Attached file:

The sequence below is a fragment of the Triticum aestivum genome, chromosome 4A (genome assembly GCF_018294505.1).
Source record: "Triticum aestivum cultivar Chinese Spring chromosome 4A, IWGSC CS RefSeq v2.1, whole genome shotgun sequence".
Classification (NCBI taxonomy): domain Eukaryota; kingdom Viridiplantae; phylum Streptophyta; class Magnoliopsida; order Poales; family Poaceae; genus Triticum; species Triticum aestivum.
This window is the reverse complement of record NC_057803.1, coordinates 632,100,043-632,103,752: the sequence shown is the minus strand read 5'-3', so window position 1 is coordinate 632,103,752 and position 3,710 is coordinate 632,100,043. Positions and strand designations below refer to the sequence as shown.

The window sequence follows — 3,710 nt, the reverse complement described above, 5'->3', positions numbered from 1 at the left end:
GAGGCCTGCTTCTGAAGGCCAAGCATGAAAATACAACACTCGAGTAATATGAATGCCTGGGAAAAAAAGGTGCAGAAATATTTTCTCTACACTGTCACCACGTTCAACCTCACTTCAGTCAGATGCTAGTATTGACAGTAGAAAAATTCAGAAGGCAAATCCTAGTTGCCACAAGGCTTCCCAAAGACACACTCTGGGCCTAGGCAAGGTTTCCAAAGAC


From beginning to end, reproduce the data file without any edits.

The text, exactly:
The sequence below is a fragment of the Triticum aestivum genome, chromosome 4A (genome assembly GCF_018294505.1).
Source record: "Triticum aestivum cultivar Chinese Spring chromosome 4A, IWGSC CS RefSeq v2.1, whole genome shotgun sequence".
Classification (NCBI taxonomy): domain Eukaryota; kingdom Viridiplantae; phylum Streptophyta; class Magnoliopsida; order Poales; family Poaceae; genus Triticum; species Triticum aestivum.
This window is the reverse complement of record NC_057803.1, coordinates 632,100,043-632,103,752: the sequence shown is the minus strand read 5'-3', so window position 1 is coordinate 632,103,752 and position 3,710 is coordinate 632,100,043. Positions and strand designations below refer to the sequence as shown.

The window sequence follows — 3,710 nt, the reverse complement described above, 5'->3', positions numbered from 1 at the left end:
GAGGCCTGCTTCTGAAGGCCAAGCATGAAAATACAACACTCGAGTAATATGAATGCCTGGGAAAAAAAGGTGCAGAAATATTTTCTCTACACTGTCACCACGTTCAACCTCACTTCAGTCAGATGCTAGTATTGACAGTAGAAAAATTCAGAAGGCAAATCCTAGTTGCCACAAGGCTTCCCAAAGACACACTCTGGGCCTAGGCAAGGTTTCCAAAGAC